I mean I needed a counseling session just to process it for heaven’s sake! It was scary and unpredictable and absolutely opposite of everything I wanted. It was a bad birth. A fail.
I took all of these beliefs and more to the most recent “Becoming Mom” meeting. The meeting had the focus of birth stories, and I knew it was important for me to be there. I was worried, however, that few other moms would be able to connect with the amount of pain and regret I felt about my birth story.
What we all found instead was recurrent themes voiced again and again about our birth stories.
I should have done this, but I didn’t…
I shouldn’t have done this, but I did…
I wish it would have happened this way, but it didn’t…
It wish it wouldn’t have happened this way, but it did…
Regret. Pain. Even shame and guilt? From nearly every mom. We all treasured our moments of beauty, but hurt collectively over our moments of unmet expectations. While all the “me too’s” and solidarity were incredibly comforting, I started identifying these lies that Satan likes to tell so many moms like me about their birth stories. You did something wrong. Your birth story is so much more troubling than “other” moms.
It’s not true though, is it? While we could have done things differently, it doesn’t really matter all that much, does it? While birth can certainly be traumatic, and that is so worth acknowledging and validating, it is so much more, isn’t it?
So what is the truth about our births?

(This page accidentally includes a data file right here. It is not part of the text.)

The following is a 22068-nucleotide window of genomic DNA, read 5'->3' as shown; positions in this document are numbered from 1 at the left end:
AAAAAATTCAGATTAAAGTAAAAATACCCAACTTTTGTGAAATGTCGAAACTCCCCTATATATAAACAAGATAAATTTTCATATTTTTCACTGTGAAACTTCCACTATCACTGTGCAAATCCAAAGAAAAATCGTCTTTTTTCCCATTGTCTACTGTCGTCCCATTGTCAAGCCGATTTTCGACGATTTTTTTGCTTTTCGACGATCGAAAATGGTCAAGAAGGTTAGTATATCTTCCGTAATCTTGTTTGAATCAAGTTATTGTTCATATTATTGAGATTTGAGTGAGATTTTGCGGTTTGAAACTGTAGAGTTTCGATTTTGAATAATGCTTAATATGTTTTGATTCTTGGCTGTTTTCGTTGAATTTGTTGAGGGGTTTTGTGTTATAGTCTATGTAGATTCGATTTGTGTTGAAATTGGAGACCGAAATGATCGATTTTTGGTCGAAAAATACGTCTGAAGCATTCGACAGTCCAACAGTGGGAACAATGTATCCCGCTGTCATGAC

The truth is that we had to be so brave. We were so brave. Maybe we were a little afraid, but that’s okay because the truth is that birth can be scary, and it is not weak to admit when you’re afraid. Our bodies did something amazing. They brought forth life. It was a miracle. We bled and cried and struggled for the benefit of another human. We were willing to do whatever we had to do to make sure that person was safe and healthy. We were forced into complete vulnerability. We felt like we couldn’t do it, but we kept going anyways. We worked so hard. The truth is we found out the strength we possess, and were astounded by it. Whether we had c sections or whether we had a vaginal birth, we did something God uniquely created our bodies to do—we were life givers. The very act of birth called us to selflessness, and we responded with a resounding, “yes.” We witnessed our child’s first breath of life. A human emerged into the world in our very presence. Maybe we fell in love immediately, and maybe we didn’t, but in that moment we were reborn as mothers. Maybe we felt out of control, but we remained in control because that’s what we had to do. The truth is that Jesus was with us. Oh, was He ever with us. He helped us make every decision, and He cared infinitely more than we did what happened to his daughter and the new life He was bringing into the world. We saw little eyes look back at us, and met people who would need us for everything and who we’d lay down our very lives for if it was asked of us. It was the first page of a lifelong love story. We thought incredulously, “this is my baby.” Our bodies sustained this baby’s life, and our bodies brought the life into the world. That is amazing. That is birth. That is home birth and hospital birth. That is birth with an obstetrician or midwife. That is unmedicated or highly medicated birth. That is c section or vaginal birth. That is birth when everything goes as you wanted, or when your birth plan goes out the window.